Concern is mounting over the scale and frequency of cargo-related accidents and fires on board container ships, particularly the latest generation of ultra large vessels. Many of these incidents are believed to have resulted from undeclared or mis-declared dangerous cargoes.
Marine insurers are particularly concerned because ships’ crews are neither trained nor equipped to fight the fierce under-deck blazes that can occur. Even assessing or gaining access to a container in an under-deck stack in heavy seas is virtually impossible.
No surprise then that such incidents have led to a series of major insurance claims, the constructive total loss of some ships, and sadly, on occasions, loss of life.
German container line, Hapag-Lloyd, is the latest major carrier to adopt artificial intelligence (AI) technology to tackle undeclared dangerous shipments, or outright declaration fraud. The company has adopted the National Cargo Bureau’s Hazcheck Detect cargo screening system, following similar moves by Maersk and ONE.
NCB’s Hazcheck Detect system scans cargo booking data and identifies potentially mis-declared consignment descriptions by spotting key words. Certain phrases are used to enable inefficient or unscrupulous shippers to get round surcharges imposed by carriers on potentially dangerous goods. The system can also detect changes to cargo bookings, declarations, Bills of Lading, and shipping instructions, in real time.
One example is the phrase ‘plant growth regulator’, a misnomer often used to disguise ‘ammonium nitrate’, a chemical commonly used in fertiliser and an oxidising agent in explosives. The substance is thought to have been the root cause of various incidents.
This is just one of many examples with which some dishonest cargo owners seek to buck the system. However, the data screening systems can now pick up on such descriptions and, as the systems develop, identify more and new dangers.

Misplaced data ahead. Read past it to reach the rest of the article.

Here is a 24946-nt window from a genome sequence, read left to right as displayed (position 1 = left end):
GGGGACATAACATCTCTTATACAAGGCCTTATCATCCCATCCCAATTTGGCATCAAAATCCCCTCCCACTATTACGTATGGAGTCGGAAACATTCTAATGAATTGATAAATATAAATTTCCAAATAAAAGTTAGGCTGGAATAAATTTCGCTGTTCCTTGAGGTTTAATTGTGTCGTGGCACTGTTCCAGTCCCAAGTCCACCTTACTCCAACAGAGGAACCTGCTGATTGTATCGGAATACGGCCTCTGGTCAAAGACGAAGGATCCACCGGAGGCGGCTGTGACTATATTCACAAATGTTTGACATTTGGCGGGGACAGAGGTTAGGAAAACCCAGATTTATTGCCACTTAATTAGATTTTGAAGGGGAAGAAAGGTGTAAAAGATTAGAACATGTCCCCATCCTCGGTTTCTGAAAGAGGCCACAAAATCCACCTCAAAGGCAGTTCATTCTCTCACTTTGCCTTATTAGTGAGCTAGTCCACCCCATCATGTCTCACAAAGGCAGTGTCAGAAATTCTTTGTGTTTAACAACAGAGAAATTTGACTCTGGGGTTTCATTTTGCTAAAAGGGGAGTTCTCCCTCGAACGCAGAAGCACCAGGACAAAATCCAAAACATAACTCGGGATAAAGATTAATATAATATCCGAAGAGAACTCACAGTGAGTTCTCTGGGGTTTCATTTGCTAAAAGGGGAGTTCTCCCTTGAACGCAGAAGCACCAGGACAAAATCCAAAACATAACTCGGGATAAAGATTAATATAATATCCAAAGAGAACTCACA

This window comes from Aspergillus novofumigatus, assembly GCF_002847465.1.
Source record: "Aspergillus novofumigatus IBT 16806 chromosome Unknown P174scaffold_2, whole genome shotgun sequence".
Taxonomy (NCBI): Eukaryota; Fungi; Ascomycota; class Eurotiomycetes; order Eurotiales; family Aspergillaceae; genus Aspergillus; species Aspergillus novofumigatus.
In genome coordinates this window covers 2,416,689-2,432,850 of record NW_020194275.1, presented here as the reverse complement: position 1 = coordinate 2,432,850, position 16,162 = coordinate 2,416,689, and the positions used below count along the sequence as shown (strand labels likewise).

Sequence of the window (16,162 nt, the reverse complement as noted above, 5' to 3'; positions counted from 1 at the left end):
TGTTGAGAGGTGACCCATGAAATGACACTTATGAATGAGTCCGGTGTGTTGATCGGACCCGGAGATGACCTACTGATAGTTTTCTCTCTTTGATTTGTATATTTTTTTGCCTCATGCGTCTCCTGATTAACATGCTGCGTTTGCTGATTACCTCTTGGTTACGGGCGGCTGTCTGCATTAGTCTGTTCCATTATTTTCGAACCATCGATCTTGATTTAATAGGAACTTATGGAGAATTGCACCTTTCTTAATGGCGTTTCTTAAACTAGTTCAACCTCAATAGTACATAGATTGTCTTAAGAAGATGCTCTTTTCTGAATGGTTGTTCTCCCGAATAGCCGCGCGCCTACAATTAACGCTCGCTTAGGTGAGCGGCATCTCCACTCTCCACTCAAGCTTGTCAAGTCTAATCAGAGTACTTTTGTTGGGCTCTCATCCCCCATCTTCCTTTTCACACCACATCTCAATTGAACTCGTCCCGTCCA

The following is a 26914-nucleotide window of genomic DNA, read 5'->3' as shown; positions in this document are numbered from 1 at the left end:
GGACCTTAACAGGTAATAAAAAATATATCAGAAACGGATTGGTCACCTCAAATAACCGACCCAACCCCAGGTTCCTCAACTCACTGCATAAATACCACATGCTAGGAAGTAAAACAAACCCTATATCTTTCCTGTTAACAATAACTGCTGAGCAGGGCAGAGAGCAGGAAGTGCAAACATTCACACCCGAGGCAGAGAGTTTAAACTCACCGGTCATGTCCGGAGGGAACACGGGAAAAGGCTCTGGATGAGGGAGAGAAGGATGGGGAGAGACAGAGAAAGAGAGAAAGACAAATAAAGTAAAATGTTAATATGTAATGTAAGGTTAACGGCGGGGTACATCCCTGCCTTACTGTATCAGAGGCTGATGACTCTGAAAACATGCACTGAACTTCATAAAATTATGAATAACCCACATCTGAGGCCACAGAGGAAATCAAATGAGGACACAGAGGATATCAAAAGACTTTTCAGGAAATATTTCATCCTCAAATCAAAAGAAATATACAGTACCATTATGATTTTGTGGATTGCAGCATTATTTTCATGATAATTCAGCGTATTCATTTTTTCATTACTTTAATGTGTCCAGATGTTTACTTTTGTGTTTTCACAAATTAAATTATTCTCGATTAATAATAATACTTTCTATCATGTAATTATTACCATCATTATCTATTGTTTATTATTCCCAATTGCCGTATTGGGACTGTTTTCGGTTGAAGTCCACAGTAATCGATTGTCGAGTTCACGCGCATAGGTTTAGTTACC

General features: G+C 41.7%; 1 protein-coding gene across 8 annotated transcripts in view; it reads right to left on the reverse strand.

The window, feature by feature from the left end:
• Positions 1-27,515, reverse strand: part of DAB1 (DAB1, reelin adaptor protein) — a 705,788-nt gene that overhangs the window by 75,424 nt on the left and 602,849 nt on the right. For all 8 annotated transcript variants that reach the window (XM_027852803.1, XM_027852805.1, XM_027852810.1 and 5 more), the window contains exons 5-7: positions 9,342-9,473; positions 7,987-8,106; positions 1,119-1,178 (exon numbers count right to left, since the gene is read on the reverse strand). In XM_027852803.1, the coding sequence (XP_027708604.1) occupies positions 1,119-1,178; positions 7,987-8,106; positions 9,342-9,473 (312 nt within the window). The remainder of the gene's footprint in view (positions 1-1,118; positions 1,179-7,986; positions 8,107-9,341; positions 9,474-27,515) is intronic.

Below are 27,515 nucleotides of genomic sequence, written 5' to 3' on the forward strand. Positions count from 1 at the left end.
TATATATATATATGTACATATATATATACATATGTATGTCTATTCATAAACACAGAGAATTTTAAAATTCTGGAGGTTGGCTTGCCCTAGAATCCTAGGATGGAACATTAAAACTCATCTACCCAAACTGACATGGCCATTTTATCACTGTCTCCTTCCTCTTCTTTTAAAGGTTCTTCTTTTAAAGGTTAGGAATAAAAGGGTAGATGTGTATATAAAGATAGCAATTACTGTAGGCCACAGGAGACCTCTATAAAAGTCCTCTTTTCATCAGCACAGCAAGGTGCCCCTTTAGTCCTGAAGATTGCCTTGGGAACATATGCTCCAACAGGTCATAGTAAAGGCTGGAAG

The AI-based systems are being adopted rapidly as loss prevention and cargo-related insurance claims relating to container vessels climb the agenda. However, although there are a number of different but similar systems available, container lines cannot share data, thereby risking anti-trust violations.
Insurers also point out that there is the added risk that these dangerous consignments may find their way onto secondary container lines whose owners are less vigilant. For their own reasons, others may choose not to adopt the cargo safety checks.
Hapag-Lloyd has had its own in-house system under development for a decade. First introduced in 2011, the carrier introduced Cargo Patrol. However, company executives claim that the combination of Hazcheck Detect and Cargo Patrol now provides a more robust risk prevention setup.
NCB President, Ian Lennard, commented: “Working with container lines like Hapag-Lloyd will help us to further develop the tool using machine learning and AI techniques to enhance the screening processes as part of our not-for-profit mission, Safety of Life and Cargo at Sea.”
Speaking for Hapag-Lloyd, Senior Director Dangerous Goods, Ken Rohlmann, declared: “We have been a strong advocate of this kind of screening approach for some time and are glad to be one of the first companies to adopt this new technology.”